The reference books suggest that the name Gail could have derived from two sources. "Gael" is used in Celtic communities such as the Gaelic speaking parts of Scotland, to refer to anyone who is a speaker of the Gaelic language and could have given rise to the girl's name "Gail". However, the name is also the shortened form of Abigail (from a Hebrew name via the Bible). There are records of the name Abigail being used in Scotland as far back as 1613 but the name was popularised by a number of English writers at the beginning of the 18th century. The name Gail (and Gayle) became popular in Scotland in the 1970s and Gail was the 53rd most used name amongst girls born in 1975 while Gayle was the 67th most popular in the same year.
This name has become popular in the 20th century, probably because of the film star Gary Cooper (named after Gary, Indiana). At one stage it was the 20th most popular boy's first name but has slipped back to 85th. The name originally derived from Garret, a variant of Gerard. A variation, Garry, is found in Scotland, possibly from Glen Garry in Perthshire and Inverness-shire
Derived from Celtic words meaning "white hawk." An earlier form of the name was Gawain, a Knight of the Round Table. The name is found in Ireland, Scotland and the Isle of Man. The name was favoured by the Hamilton and Dunbar families in the Middle Ages. Burns dedicated the Kilmarnock edition of his poems to Gavin Hamilton. Gavin Maxwell the author and Gavin Hastings the rugby player are more recent examples. The name was the 71st most popular name for a boy in Scotland in 1998 but fell out of the top 100 in 1999.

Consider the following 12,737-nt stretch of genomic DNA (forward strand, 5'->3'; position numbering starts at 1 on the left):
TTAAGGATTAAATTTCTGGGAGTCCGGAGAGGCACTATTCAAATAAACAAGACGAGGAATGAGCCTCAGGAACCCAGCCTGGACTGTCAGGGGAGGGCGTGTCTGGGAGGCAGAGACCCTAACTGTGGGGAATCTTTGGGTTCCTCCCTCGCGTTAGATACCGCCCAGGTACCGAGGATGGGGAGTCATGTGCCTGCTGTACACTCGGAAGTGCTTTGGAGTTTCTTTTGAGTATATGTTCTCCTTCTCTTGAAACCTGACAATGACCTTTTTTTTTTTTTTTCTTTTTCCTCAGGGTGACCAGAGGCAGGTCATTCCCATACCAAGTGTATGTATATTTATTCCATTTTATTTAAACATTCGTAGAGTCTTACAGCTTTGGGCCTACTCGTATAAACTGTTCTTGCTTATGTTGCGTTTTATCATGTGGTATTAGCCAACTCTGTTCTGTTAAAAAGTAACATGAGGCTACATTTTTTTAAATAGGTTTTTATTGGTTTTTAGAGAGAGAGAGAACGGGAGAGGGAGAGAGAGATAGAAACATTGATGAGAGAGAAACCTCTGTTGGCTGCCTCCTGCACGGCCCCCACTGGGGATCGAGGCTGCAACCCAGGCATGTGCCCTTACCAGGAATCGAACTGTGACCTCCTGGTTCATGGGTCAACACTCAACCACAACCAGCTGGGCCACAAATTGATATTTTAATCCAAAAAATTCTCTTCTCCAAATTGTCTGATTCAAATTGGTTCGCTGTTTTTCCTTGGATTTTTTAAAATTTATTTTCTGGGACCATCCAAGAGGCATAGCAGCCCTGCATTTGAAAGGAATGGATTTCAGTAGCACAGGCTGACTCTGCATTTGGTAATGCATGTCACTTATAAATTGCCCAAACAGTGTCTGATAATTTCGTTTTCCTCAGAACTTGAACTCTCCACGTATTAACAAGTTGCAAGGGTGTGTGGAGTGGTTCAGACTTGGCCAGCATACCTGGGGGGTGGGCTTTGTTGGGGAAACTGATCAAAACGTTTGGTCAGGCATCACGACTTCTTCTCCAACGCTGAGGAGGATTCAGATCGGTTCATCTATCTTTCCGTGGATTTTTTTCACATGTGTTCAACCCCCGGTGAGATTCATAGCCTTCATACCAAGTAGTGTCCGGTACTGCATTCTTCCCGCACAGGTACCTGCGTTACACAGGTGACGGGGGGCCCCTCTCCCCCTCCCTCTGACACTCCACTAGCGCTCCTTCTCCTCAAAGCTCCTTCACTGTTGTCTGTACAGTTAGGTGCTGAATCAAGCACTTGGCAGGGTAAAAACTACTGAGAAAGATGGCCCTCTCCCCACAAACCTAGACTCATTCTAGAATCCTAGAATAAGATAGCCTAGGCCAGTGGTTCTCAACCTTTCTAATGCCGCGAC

Derived from Old German "gud frid" meaning "good peace" it overlaps with "Gottfried" which is Anglicised as Godfrey. The Latin forms of the name (Galfrius and Geoffridus) gave rise to the surnames Geoffrey, Geoffreys, Jeffrey and Jeffries which are quite common in Scotland. Jeffrey is a sept of the clan Macdonald. Galfrid Melville became established in Scotland before 1162 and was the forebear of the Melville earls in Scotland. There was a Geoffrey Blund who was the first burgess recorded in Inverness around 1200 and there was a Galfredus (Geoffrey) whose appointment as Bishop of Dunkel (Dunkeld) was disallowed by the Pope in 1236. In 1950, the name briefly got into the top 100 boys' names. The Gaelic form of the name is Goirdh.
George / Georgina
The name George originated in Greece as "Georgos" or "husbandman" or farmer. St George, who became the patron saint of England, was a Roman military tribune who was martyred in 303AD. The Crusaders who visited Palestine in the the 13/14th centuries brought his name back to Britain. The name is first found in the written records in Scotland in the 14th century. When the House of Hanover acceded to the throne of the United Kingdom in 1714, there was an unbroken run of monarchs named George for 116 years. King George V and VI in the 20th century revived the name as far as royalty was concerned. The film Geordie helped to increase its popularity for a while and, of course, George Young captained the Scotland football team 48 times in the 1950s. However, although George was the 6th most popular boy's name in 1900 and was still as high as 8th in 1950, it had fallen to 36th by 1976 and was no longer in the top 100 in 2005. The Gaelic for George is Deorsa. Georgina is, of course, the feminine form of George and and has been in use in Scotland since the 18th century.
Gillian / Gilly / Jill